Concurrent to the laboratory study, Colgate sponsored a clinical study involving some 50 hospitalized subjects with COVID-19. This study demonstrated the ability of Colgate Total (with CPC and zinc), Colgate Peroxyl, and Colgate PerioGard mouthwashes to substantially reduce the amount of the virus in the mouth temporarily. The researchers plan to share their findings in December. Additionally Colgate-supported clinical research studies on toothpaste and mouthwashes are in early stages at Rutgers, the Albert Einstein Institute in Sao Paulo, Brazil, and at the University of North Carolina at Chapel Hill Adams School of Dentistry, with some 260 people with COVID-19 participating in these studies.
“Colgate is collaborating with numerous investigators throughout the globe to conduct clinical research to explore the potential of oral care products to reduce oral viral loads as a risk reduction strategy,” Dr. Ryan said. “We think oral care has a role to play in fighting the global pandemic, alongside other preventive measures.”
Dr. Mark Wolff, Morton Amsterdam Dean of Penn Dental Medicine at the University of Pennsylvania said, “With this pandemic, the more we understand about the virus, the more effective we can be in fighting it, so I am excited to see the impressive research program Colgate has undertaken. We need to continue to take the precautions recommended by health authorities, and with these studies we may demonstrate an additional way to address the transmission of disease among people in close contact, particularly in dental practice. That would be an important advance.”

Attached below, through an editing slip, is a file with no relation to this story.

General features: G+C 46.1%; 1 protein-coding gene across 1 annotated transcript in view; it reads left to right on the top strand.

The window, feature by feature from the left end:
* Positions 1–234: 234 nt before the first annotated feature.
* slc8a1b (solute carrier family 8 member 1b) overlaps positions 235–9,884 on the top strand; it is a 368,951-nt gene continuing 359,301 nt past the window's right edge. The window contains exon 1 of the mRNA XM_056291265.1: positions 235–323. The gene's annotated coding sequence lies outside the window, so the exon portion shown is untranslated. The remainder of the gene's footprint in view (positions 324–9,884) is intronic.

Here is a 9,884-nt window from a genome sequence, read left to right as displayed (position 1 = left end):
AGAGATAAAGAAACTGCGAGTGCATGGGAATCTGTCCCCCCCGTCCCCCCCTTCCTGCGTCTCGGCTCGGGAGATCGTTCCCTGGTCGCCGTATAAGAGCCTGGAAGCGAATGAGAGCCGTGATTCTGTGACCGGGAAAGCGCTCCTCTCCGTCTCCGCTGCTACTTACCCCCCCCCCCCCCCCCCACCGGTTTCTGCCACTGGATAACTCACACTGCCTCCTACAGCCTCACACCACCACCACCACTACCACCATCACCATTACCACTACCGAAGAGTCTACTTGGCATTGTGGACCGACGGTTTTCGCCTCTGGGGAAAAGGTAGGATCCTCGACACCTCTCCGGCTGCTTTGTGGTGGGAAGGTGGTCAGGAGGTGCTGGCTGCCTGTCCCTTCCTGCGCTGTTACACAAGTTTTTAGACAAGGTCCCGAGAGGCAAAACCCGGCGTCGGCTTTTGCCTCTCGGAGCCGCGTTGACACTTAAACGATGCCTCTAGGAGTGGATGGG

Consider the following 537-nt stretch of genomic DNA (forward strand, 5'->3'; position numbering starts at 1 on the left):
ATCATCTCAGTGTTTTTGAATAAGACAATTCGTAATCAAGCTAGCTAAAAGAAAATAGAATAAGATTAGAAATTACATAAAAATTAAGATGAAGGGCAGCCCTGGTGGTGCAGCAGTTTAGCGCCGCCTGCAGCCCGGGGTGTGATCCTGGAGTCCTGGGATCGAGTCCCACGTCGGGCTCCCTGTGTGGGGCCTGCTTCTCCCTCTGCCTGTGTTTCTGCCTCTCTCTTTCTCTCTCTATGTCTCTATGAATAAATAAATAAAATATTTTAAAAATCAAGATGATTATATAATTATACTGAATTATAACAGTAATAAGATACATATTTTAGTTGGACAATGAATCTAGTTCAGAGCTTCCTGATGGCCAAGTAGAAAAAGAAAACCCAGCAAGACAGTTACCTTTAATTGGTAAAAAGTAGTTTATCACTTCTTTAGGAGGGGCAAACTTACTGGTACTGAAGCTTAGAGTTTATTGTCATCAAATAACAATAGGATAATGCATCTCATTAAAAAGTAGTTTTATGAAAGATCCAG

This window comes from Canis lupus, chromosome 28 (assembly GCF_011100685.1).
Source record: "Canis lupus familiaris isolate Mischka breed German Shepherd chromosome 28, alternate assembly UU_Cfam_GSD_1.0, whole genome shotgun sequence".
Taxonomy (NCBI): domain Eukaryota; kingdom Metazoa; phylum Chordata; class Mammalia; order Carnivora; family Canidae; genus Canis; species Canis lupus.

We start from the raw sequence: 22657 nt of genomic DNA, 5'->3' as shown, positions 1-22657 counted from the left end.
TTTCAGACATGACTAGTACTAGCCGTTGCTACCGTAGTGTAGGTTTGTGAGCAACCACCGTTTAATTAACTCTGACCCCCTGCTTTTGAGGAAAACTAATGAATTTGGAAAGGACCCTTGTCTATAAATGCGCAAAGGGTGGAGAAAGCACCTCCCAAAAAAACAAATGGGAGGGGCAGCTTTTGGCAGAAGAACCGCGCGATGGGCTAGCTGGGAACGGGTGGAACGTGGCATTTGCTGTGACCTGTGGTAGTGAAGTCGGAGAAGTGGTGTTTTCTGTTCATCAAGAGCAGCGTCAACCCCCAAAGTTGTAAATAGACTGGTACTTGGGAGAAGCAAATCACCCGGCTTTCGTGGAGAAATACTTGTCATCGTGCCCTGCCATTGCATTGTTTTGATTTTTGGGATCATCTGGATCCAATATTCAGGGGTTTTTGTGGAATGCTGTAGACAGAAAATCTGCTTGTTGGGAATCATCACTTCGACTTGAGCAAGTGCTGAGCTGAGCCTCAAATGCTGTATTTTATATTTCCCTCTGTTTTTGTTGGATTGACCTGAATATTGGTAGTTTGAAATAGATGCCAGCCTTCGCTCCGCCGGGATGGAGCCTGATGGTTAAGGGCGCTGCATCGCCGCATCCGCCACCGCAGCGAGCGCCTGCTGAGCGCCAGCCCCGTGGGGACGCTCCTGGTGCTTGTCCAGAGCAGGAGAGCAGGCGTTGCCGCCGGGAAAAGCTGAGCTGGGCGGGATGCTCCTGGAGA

As the world’s #1 trusted dental expert, Colgate is committed to leading in science and to ensuring that its products address health challenges and meet consumers’ needs.
Woman dies on Tuesday; 32nd Covid Death for Turks & Caicos
By Dana Malcolm
#TurksandCaicos, January 20, 2022 – The Turks and Caicos has recorded its 32nd death related to COVID-19.
The person, who we are told is a special needs young woman – was unvaccinated and had underlying medical conditions.
The death rate in the Turks and Caicos of both vaccinated and unvaccinated persons has climbed alarmingly this year. In the 21-month period from March 2020 when the country recorded its first case to December 2021, there were 26 deaths recorded in the TCI.
In the 19 days since the start of 2022 that number has increased to 32; which means six deaths already in January.
Cruising should slow down says PAHO
By Dana Malcolm
‘Slow down on Cruising’, that’s the word from the Pan American Health Organization, PAHO in their latest recent press conference.
“In the context of intense transmission, due to the Omicron variant as we have highlighted several times. It is just logical to suspend or at least limit the cruise ship traffic as an outbreak on board might end up exceedingly high and probably will go beyond the capacity of local health services”